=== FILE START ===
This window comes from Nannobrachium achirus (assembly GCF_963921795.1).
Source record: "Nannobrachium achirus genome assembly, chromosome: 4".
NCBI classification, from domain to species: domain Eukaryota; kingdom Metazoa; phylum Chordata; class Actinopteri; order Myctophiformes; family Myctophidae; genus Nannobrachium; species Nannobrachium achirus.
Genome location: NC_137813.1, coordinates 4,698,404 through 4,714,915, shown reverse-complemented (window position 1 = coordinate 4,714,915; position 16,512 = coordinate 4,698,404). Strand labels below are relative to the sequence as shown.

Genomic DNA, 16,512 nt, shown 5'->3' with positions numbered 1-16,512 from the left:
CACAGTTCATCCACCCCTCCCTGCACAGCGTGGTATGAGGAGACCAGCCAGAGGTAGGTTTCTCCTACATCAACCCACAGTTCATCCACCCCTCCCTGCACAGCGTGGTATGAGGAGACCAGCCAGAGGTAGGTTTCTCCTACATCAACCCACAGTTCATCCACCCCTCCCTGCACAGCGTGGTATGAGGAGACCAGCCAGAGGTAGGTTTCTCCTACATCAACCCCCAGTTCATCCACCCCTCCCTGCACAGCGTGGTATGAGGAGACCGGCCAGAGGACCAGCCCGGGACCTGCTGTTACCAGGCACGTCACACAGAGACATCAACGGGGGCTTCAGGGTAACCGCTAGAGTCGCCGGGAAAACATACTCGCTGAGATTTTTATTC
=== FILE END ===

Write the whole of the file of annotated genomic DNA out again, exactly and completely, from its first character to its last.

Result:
This window comes from Nannobrachium achirus (assembly GCF_963921795.1).
Source record: "Nannobrachium achirus genome assembly, chromosome: 4".
NCBI classification, from domain to species: domain Eukaryota; kingdom Metazoa; phylum Chordata; class Actinopteri; order Myctophiformes; family Myctophidae; genus Nannobrachium; species Nannobrachium achirus.
Genome location: NC_137813.1, coordinates 4,698,404 through 4,714,915, shown reverse-complemented (window position 1 = coordinate 4,714,915; position 16,512 = coordinate 4,698,404). Strand labels below are relative to the sequence as shown.

Genomic DNA, 16,512 nt, shown 5'->3' with positions numbered 1-16,512 from the left:
CACAGTTCATCCACCCCTCCCTGCACAGCGTGGTATGAGGAGACCAGCCAGAGGTAGGTTTCTCCTACATCAACCCACAGTTCATCCACCCCTCCCTGCACAGCGTGGTATGAGGAGACCAGCCAGAGGTAGGTTTCTCCTACATCAACCCACAGTTCATCCACCCCTCCCTGCACAGCGTGGTATGAGGAGACCAGCCAGAGGTAGGTTTCTCCTACATCAACCCCCAGTTCATCCACCCCTCCCTGCACAGCGTGGTATGAGGAGACCGGCCAGAGGACCAGCCCGGGACCTGCTGTTACCAGGCACGTCACACAGAGACATCAACGGGGGCTTCAGGGTAACCGCTAGAGTCGCCGGGAAAACATACTCGCTGAGATTTTTATTC